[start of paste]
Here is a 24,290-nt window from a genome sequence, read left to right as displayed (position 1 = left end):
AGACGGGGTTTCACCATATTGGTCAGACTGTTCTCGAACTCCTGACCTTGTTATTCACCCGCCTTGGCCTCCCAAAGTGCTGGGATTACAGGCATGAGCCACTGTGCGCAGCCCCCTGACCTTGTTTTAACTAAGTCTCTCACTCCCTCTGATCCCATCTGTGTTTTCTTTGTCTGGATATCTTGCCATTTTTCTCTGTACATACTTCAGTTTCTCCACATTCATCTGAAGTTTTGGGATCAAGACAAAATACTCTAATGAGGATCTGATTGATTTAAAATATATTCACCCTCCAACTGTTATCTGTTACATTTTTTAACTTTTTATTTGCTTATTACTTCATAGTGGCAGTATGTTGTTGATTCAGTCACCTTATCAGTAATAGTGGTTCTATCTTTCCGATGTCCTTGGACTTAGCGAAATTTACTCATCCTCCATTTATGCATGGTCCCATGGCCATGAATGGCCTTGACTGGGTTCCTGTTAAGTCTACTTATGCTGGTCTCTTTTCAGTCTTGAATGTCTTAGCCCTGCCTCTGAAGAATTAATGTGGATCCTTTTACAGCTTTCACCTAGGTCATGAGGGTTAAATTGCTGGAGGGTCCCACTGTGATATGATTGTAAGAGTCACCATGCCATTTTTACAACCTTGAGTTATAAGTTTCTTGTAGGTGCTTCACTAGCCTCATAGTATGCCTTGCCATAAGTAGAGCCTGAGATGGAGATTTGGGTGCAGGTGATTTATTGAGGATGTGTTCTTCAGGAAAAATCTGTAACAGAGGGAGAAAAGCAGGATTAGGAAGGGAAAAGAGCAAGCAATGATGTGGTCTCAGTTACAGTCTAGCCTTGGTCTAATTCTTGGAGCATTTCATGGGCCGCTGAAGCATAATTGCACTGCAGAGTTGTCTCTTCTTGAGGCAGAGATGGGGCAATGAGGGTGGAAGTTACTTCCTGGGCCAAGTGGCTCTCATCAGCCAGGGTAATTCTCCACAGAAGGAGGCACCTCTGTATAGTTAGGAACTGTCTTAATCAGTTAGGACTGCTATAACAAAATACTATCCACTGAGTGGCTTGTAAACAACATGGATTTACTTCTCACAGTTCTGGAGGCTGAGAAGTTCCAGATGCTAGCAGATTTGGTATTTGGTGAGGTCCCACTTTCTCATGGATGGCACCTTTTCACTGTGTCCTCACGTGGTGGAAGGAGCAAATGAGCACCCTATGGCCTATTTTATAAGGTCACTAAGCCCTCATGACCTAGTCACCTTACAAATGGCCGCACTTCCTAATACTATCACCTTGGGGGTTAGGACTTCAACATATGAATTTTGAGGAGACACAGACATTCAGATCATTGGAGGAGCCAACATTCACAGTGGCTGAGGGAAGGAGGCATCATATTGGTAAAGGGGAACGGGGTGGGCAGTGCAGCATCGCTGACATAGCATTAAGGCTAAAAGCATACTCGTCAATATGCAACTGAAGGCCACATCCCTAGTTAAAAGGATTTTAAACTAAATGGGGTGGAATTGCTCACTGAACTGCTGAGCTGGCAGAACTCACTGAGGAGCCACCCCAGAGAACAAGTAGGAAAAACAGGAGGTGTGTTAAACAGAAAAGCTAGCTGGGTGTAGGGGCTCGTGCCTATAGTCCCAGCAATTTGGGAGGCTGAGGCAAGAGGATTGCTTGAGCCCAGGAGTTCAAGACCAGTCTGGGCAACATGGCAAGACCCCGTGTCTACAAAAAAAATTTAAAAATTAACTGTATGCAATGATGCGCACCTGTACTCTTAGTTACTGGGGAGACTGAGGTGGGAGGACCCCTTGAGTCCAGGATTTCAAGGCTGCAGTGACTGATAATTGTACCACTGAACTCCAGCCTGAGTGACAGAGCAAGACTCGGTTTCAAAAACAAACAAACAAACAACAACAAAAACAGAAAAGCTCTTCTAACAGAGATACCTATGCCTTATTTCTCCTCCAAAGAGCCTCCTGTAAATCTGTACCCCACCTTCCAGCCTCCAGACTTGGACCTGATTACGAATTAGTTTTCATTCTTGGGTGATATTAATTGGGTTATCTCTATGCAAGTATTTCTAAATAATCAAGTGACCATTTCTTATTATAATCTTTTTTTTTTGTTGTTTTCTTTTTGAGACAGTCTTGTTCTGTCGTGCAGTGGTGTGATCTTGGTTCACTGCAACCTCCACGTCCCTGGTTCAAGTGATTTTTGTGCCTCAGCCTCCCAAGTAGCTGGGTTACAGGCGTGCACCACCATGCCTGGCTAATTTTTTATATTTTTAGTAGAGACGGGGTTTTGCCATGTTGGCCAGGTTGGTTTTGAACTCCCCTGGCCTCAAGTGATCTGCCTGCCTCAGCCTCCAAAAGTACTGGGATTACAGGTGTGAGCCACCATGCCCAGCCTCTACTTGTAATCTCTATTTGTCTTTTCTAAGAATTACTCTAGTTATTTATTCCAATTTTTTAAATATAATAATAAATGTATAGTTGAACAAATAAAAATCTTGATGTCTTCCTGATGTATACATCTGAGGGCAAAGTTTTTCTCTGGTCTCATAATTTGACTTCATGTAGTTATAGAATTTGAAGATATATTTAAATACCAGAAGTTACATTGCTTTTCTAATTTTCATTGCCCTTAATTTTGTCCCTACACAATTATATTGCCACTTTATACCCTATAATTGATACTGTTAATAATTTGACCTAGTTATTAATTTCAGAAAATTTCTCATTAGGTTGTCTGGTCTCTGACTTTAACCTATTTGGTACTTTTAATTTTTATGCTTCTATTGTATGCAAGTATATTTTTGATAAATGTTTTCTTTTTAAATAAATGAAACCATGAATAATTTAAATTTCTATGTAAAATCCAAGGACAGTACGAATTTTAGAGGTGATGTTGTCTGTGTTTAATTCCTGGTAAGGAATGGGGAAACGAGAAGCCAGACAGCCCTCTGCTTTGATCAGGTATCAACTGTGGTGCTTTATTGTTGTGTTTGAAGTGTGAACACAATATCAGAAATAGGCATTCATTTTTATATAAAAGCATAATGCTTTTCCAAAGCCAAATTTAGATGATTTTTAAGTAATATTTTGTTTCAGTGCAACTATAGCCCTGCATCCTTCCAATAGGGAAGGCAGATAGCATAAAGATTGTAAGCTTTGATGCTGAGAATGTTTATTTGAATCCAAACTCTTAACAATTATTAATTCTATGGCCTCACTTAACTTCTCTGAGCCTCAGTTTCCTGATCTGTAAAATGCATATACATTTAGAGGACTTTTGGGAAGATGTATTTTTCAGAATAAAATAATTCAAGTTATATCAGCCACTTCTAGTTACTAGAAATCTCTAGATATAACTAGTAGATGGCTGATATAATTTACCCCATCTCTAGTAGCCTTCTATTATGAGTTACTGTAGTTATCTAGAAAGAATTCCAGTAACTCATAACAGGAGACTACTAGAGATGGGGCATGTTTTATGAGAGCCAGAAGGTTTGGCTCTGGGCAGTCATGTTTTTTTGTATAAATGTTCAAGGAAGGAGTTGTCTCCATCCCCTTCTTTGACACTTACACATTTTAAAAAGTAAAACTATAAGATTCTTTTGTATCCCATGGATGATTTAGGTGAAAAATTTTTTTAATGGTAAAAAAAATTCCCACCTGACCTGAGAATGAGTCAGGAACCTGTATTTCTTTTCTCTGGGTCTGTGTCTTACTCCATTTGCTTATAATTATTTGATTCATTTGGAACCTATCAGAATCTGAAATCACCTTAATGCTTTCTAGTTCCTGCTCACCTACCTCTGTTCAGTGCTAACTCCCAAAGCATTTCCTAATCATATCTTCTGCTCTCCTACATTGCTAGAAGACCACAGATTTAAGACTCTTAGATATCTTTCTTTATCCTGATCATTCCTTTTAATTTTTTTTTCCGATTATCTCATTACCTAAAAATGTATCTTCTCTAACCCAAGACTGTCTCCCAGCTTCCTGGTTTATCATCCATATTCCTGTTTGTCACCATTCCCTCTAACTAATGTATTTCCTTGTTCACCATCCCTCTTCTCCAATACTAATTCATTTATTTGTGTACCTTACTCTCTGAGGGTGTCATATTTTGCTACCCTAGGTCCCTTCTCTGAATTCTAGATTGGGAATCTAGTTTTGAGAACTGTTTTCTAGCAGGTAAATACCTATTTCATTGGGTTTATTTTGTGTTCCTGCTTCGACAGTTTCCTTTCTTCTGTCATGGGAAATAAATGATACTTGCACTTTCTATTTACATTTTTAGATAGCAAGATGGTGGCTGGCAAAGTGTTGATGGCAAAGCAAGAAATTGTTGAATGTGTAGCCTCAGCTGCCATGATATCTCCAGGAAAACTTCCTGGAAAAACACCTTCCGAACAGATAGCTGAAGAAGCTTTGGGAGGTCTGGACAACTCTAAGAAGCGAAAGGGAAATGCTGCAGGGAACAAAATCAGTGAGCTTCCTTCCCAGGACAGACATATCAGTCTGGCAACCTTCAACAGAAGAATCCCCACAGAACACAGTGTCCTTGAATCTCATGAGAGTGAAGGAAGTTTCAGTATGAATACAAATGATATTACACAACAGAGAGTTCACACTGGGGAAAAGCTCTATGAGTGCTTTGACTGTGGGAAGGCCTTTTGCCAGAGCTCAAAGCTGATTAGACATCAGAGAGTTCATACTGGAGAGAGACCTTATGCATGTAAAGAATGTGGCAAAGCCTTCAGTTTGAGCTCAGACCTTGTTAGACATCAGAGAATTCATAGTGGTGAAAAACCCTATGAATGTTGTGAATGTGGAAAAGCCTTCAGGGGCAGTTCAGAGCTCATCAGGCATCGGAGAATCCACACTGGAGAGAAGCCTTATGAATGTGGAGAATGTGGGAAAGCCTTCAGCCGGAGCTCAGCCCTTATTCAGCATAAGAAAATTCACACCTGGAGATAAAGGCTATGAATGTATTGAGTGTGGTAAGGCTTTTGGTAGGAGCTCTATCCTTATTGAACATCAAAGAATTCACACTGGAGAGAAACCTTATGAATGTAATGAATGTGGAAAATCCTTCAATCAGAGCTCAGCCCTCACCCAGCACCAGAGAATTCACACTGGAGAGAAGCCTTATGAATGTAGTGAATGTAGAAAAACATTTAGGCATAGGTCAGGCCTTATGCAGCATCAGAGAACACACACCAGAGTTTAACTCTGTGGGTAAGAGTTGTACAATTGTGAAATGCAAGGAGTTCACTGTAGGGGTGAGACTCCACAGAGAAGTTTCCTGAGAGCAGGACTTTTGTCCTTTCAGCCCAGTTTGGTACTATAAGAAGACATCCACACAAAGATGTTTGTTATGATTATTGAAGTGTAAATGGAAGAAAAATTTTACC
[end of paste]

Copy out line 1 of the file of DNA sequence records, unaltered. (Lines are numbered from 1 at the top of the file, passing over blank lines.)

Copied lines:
Here is a 24,290-nt window from a genome sequence, read left to right as displayed (position 1 = left end):